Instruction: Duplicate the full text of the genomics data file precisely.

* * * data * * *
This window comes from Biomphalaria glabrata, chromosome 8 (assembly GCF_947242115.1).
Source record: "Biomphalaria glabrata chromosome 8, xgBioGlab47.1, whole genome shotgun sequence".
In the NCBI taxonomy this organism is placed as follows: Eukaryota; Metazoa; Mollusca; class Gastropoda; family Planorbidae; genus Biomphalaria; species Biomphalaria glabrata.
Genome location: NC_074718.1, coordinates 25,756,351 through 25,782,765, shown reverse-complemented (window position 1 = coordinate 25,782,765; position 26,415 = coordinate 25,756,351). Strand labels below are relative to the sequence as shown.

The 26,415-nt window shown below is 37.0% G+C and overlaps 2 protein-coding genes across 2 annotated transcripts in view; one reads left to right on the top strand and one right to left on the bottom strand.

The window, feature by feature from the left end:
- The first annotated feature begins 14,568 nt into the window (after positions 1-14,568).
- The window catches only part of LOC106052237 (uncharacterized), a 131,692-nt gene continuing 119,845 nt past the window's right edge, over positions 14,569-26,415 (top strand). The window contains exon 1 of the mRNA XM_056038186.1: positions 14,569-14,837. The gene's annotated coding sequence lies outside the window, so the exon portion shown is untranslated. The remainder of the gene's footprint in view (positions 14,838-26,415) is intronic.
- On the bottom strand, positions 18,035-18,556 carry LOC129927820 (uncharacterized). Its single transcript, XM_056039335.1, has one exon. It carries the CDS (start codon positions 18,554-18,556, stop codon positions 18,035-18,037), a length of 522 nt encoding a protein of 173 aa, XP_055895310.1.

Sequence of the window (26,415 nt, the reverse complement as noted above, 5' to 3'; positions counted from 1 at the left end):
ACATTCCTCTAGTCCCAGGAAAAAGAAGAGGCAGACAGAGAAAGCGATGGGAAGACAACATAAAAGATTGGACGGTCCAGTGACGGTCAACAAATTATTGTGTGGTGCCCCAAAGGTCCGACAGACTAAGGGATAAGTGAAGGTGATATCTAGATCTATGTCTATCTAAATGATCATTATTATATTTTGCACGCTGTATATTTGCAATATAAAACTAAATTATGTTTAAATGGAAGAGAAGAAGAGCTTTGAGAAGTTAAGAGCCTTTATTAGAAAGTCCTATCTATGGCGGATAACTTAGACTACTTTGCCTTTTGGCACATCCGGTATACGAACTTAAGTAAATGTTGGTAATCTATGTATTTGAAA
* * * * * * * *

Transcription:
This window comes from Biomphalaria glabrata, chromosome 8 (assembly GCF_947242115.1).
Source record: "Biomphalaria glabrata chromosome 8, xgBioGlab47.1, whole genome shotgun sequence".
In the NCBI taxonomy this organism is placed as follows: Eukaryota; Metazoa; Mollusca; class Gastropoda; family Planorbidae; genus Biomphalaria; species Biomphalaria glabrata.
Genome location: NC_074718.1, coordinates 25,756,351 through 25,782,765, shown reverse-complemented (window position 1 = coordinate 25,782,765; position 26,415 = coordinate 25,756,351). Strand labels below are relative to the sequence as shown.

The 26,415-nt window shown below is 37.0% G+C and overlaps 2 protein-coding genes across 2 annotated transcripts in view; one reads left to right on the top strand and one right to left on the bottom strand.

The window, feature by feature from the left end:
- The first annotated feature begins 14,568 nt into the window (after positions 1-14,568).
- The window catches only part of LOC106052237 (uncharacterized), a 131,692-nt gene continuing 119,845 nt past the window's right edge, over positions 14,569-26,415 (top strand). The window contains exon 1 of the mRNA XM_056038186.1: positions 14,569-14,837. The gene's annotated coding sequence lies outside the window, so the exon portion shown is untranslated. The remainder of the gene's footprint in view (positions 14,838-26,415) is intronic.
- On the bottom strand, positions 18,035-18,556 carry LOC129927820 (uncharacterized). Its single transcript, XM_056039335.1, has one exon. It carries the CDS (start codon positions 18,554-18,556, stop codon positions 18,035-18,037), a length of 522 nt encoding a protein of 173 aa, XP_055895310.1.

Sequence of the window (26,415 nt, the reverse complement as noted above, 5' to 3'; positions counted from 1 at the left end):
ACATTCCTCTAGTCCCAGGAAAAAGAAGAGGCAGACAGAGAAAGCGATGGGAAGACAACATAAAAGATTGGACGGTCCAGTGACGGTCAACAAATTATTGTGTGGTGCCCCAAAGGTCCGACAGACTAAGGGATAAGTGAAGGTGATATCTAGATCTATGTCTATCTAAATGATCATTATTATATTTTGCACGCTGTATATTTGCAATATAAAACTAAATTATGTTTAAATGGAAGAGAAGAAGAGCTTTGAGAAGTTAAGAGCCTTTATTAGAAAGTCCTATCTATGGCGGATAACTTAGACTACTTTGCCTTTTGGCACATCCGGTATACGAACTTAAGTAAATGTTGGTAATCTATGTATTTGAAA